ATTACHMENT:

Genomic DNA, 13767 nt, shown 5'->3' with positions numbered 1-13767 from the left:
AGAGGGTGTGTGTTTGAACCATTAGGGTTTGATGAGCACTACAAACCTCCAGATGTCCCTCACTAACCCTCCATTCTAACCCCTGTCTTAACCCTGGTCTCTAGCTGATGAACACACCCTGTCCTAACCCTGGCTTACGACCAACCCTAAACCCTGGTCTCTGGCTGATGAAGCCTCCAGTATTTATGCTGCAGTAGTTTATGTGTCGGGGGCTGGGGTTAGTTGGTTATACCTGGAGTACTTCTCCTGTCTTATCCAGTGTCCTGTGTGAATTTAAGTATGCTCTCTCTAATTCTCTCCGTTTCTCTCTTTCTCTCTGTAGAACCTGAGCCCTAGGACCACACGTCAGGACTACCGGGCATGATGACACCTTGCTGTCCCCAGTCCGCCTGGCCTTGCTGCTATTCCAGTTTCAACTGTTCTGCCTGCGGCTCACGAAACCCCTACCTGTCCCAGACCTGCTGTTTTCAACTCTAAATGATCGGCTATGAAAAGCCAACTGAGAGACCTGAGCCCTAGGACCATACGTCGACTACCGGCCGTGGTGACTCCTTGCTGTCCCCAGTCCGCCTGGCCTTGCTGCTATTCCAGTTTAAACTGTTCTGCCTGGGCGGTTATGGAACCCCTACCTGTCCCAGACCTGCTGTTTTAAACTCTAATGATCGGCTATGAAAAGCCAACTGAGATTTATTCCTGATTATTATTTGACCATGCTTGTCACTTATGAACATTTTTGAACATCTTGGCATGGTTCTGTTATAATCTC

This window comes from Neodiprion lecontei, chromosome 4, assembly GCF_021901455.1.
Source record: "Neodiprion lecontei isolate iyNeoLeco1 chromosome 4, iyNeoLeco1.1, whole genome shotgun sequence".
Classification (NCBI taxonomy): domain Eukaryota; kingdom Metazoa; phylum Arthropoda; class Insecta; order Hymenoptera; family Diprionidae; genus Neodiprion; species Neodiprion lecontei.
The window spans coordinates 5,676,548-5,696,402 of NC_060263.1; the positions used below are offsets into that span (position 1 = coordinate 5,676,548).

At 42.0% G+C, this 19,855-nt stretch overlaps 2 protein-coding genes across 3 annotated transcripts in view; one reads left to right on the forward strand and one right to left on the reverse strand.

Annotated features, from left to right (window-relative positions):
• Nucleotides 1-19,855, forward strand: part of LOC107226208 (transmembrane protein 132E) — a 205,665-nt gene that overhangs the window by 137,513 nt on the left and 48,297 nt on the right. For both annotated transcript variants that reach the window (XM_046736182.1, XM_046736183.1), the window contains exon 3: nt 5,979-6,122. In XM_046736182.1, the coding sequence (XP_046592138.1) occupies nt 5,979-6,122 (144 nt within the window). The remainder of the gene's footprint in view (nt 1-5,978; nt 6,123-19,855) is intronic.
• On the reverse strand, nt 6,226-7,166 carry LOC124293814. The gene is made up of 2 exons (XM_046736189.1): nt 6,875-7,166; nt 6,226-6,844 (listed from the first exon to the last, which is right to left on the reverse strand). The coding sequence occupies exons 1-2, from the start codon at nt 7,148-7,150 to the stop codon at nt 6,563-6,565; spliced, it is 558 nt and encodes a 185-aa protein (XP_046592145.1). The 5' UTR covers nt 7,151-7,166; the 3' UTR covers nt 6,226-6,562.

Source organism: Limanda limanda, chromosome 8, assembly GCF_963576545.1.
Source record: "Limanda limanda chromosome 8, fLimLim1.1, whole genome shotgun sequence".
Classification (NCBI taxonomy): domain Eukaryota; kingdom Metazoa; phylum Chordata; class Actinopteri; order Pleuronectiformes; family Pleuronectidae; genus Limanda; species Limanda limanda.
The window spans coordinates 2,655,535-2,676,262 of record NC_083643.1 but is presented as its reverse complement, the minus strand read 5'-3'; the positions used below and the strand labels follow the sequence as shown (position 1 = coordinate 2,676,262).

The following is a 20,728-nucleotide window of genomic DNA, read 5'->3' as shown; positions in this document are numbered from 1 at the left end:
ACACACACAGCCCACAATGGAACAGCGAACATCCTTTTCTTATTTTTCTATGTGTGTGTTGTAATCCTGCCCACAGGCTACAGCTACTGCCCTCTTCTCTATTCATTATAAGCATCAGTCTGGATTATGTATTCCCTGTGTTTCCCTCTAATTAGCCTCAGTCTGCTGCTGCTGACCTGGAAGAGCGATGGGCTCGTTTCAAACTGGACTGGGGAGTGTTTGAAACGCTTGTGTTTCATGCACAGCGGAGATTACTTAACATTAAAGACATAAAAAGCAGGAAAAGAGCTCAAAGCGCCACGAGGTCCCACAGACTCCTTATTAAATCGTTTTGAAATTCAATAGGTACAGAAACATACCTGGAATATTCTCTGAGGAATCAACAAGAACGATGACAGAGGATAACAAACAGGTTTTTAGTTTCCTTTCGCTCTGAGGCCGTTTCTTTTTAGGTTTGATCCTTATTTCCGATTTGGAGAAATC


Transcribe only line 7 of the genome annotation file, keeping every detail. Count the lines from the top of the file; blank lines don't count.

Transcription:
At 42.0% G+C, this 19,855-nt stretch overlaps 2 protein-coding genes across 3 annotated transcripts in view; one reads left to right on the forward strand and one right to left on the reverse strand.